The Effects Of Gestational Diabetes

By Moses Wright

Gestational diabetes is diabetes that develops during pregnancy. Gestational diabetes is different from diabetes that existed before a pregnancy which is commonly called pre-existing diabetes.

About four percent of pregnancies are affected by gestational diabetes. The hormone that encourages the growth of the fetus is suspected as a cause of gestational diabetes since it inhibits the mother's ability to metabolize glucose.

Gestational diabetes occurs late in a pregnancy. This condition does not cause birth defects, but may affect the baby by increasing the baby's body mass. Large babies can be susceptible to injury during birth.

Newborns of mothers who had gestational diabetes are prone to breathing problems. The newborns may also have very low blood glucose levels at birth and be susceptible to obesity and type II diabetes later in life.

Timed blood tests and consuming a glucose solution are part of testing for gestational diabetes. Typically, blood sample is drawn at the beginning of the test and one hour after the pregnant woman drinks a glucose solution. More blood tests after longer periods of time may also be done.

Diabetic diets are the first treatment for gestational diabetes. The obstetrician may have the pregnant woman with gestational diabetes meet with a dietician or nutritionist who will devise a diabetic diet.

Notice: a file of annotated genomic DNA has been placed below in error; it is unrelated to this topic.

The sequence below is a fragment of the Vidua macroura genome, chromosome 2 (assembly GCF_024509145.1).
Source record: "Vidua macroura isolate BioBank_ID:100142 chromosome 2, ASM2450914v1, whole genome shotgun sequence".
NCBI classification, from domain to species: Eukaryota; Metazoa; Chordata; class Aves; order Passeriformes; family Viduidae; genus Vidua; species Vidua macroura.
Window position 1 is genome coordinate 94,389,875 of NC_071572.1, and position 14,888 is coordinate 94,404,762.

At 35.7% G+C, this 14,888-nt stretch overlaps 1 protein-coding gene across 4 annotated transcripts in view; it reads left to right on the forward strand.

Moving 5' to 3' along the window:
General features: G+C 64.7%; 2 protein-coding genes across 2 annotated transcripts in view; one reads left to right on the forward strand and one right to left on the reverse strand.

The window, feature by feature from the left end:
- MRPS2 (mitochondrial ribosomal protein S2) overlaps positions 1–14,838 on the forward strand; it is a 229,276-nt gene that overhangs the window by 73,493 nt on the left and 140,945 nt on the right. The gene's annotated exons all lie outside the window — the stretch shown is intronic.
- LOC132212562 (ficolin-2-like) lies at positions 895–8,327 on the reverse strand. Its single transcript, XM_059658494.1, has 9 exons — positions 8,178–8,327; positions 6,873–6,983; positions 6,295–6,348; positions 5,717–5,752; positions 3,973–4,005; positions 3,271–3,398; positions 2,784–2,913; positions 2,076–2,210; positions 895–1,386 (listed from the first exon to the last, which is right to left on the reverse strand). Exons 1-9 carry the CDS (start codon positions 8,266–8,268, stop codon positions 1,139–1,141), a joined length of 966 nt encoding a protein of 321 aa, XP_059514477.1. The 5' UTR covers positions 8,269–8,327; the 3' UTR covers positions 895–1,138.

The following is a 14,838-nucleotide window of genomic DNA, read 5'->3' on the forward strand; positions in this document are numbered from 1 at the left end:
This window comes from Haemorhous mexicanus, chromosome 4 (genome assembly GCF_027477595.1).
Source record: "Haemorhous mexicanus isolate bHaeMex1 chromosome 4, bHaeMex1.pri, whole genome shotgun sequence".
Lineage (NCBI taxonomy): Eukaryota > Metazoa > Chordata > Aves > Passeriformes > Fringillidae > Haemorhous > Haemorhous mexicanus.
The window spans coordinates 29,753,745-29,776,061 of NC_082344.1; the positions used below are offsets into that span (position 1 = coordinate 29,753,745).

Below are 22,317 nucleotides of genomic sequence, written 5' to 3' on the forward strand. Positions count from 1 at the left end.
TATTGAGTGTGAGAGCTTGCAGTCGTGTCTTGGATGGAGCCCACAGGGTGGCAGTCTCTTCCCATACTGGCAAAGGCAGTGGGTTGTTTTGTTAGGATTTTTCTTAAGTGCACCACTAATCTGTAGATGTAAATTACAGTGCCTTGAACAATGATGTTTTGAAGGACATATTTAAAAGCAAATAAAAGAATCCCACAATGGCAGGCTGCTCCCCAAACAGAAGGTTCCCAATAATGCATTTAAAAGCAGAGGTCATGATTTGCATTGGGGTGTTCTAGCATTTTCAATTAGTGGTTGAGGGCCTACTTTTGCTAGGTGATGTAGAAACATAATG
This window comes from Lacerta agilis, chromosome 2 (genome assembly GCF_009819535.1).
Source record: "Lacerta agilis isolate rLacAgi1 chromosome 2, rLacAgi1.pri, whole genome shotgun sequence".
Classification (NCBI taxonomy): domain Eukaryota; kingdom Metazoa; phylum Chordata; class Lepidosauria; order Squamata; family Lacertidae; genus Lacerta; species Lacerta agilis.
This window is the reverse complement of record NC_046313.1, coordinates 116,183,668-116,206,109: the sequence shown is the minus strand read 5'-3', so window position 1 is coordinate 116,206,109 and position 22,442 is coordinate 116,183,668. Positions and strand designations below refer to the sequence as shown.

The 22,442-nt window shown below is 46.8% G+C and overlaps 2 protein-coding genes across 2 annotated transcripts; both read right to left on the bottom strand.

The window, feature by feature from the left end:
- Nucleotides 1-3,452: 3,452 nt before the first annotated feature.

Three meals and two snacks are typically included in the diabetic diet for gestational diabetes. Food intake is generally not necessarily restricted, but it instructs the pregnant woman to eat a variety of foods from certain food groups for each meal and snack. In exchange list with the food groups and examples of foods and serving sizes for each food group may be given to the pregnant woman as a reference.

Pregnant women with gestational diabetes are required to check their blood sugar levels multiple times during the day. If the gestational diabetes is not well controlled with diet, the pregnant woman may have to take insulin injections.

Women and newborns rarely have lasting effects from gestational diabetes after birth. The woman may have an increased risk of type II diabetes. The effects of gestational diabetes are usually minimal if it is properly managed. - 30525

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